Multiple interpretations of Bolton’s comments were offered by political observers in Armenia and diaspora which unsurprisingly ranged from one extreme to another. Some interpreted Bolton’s comments as a call to forget the Armenian Genocide and make territorial concessions in Artsakh in exchange for Turkey lifting its blockade of Armenia. Additionally, Bolton’s comments were interpreted as a directive for Armenia to pull away from Russia’s orbit despite the security guarantees that military alliance with Russia provides, and a demand by the U.S. for Armenia to close its border with Iran despite historically friendly relations between the two countries for the past two hundred years and the fact that Iran provides Armenia with natural gas as a backup to Russian gas and a geographic outlet for Armenian goods to be delivered to consumer markets in the Middle East and southern Europe.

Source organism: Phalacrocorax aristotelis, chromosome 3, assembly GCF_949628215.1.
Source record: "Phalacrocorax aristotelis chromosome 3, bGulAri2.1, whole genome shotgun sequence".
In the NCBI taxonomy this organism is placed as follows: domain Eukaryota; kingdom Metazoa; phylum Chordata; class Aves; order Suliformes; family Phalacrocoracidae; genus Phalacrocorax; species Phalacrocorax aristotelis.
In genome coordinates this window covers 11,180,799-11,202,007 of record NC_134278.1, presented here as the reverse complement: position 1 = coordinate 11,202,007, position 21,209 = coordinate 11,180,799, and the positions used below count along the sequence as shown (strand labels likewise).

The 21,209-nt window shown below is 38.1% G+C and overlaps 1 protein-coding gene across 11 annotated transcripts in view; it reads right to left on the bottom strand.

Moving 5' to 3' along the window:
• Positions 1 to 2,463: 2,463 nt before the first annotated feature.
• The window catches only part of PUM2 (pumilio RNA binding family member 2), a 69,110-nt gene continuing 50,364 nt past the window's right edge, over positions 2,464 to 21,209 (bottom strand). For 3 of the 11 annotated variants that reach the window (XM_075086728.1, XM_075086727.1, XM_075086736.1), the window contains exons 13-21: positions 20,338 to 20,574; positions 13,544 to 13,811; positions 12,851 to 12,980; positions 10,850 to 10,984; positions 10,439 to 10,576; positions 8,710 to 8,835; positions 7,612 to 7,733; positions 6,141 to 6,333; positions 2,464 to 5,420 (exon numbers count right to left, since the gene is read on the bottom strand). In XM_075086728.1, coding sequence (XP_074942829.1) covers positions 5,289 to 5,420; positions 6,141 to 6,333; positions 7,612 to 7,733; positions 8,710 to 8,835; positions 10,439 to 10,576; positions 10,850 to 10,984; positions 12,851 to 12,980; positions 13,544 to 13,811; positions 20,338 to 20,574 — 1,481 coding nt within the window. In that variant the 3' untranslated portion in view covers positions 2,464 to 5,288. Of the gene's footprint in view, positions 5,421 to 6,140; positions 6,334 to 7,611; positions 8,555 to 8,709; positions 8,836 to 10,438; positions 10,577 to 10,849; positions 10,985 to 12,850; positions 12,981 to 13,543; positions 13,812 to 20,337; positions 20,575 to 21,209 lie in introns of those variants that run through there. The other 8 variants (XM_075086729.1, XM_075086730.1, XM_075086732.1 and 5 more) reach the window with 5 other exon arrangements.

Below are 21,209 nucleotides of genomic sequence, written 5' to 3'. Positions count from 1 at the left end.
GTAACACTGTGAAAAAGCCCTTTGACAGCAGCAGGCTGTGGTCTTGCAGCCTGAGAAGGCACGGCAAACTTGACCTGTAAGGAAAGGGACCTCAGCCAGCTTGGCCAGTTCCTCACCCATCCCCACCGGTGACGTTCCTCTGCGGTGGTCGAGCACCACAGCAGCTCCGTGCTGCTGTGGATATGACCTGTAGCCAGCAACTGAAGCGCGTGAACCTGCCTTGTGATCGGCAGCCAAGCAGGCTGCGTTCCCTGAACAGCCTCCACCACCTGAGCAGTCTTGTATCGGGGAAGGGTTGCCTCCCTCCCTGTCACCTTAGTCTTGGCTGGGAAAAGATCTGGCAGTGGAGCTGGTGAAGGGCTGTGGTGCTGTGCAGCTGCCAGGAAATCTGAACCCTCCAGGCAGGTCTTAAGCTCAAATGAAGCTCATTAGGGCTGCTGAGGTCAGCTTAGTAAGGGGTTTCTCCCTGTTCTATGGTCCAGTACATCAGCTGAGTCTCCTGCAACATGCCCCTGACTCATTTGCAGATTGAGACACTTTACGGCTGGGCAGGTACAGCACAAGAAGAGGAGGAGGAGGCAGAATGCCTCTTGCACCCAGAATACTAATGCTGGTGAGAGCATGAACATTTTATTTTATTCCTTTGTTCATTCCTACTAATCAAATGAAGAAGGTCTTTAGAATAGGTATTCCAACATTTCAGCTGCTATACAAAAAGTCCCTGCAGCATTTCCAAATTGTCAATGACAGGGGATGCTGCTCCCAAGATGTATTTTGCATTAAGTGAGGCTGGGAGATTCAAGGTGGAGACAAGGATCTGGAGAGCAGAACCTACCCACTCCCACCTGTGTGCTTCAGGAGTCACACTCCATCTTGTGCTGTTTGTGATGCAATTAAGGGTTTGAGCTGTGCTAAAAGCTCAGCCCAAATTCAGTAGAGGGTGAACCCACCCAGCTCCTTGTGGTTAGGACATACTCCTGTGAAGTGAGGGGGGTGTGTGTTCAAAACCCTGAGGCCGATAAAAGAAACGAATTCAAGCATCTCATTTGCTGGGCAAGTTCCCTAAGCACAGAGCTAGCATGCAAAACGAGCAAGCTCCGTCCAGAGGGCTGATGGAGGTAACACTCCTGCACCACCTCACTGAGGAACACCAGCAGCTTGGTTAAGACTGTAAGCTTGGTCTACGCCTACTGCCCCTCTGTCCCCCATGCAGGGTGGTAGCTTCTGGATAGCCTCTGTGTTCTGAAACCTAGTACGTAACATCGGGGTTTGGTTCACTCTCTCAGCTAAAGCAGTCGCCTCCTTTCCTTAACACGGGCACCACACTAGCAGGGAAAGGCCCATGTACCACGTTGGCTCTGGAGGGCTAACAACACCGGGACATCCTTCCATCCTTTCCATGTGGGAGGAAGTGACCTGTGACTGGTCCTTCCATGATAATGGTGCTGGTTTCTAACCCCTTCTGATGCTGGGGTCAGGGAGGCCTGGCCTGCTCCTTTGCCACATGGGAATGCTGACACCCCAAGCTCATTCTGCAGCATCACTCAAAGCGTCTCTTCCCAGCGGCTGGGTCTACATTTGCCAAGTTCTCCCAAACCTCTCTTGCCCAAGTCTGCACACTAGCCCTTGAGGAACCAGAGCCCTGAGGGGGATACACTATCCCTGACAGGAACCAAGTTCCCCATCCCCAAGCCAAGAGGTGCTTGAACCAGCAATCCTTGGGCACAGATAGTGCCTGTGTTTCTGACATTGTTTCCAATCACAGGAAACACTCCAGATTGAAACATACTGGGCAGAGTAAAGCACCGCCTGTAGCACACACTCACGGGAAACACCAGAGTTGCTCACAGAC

Per our previous article, Armenia: Geopolitical Analysis, the interests of US and Russia are found to be in direct contradiction with each other in the greater Middle East region. Specifically, Russia is interested in maintaining geo-political influence in Near East thus maintaining influence over Armenia’s foreign policy orientation and interactions with other states is a key component of that strategy. In the meantime, US works actively to weaken Russian grip over this region through geopolitical engagement with Georgia, geoeconomic engagement with Azerbaijan and purely political engagement with Armenia by supporting democratization processes taking place in Armenia and its fight against corruption through diplomatic means. At maximum, the U.S. would like to see Armenia’s foreign policy to become independent of Russian influence or at minimum be able to keep Russian influence at arm’s length; make decisions without giving much regard to what Russia may say or do in response.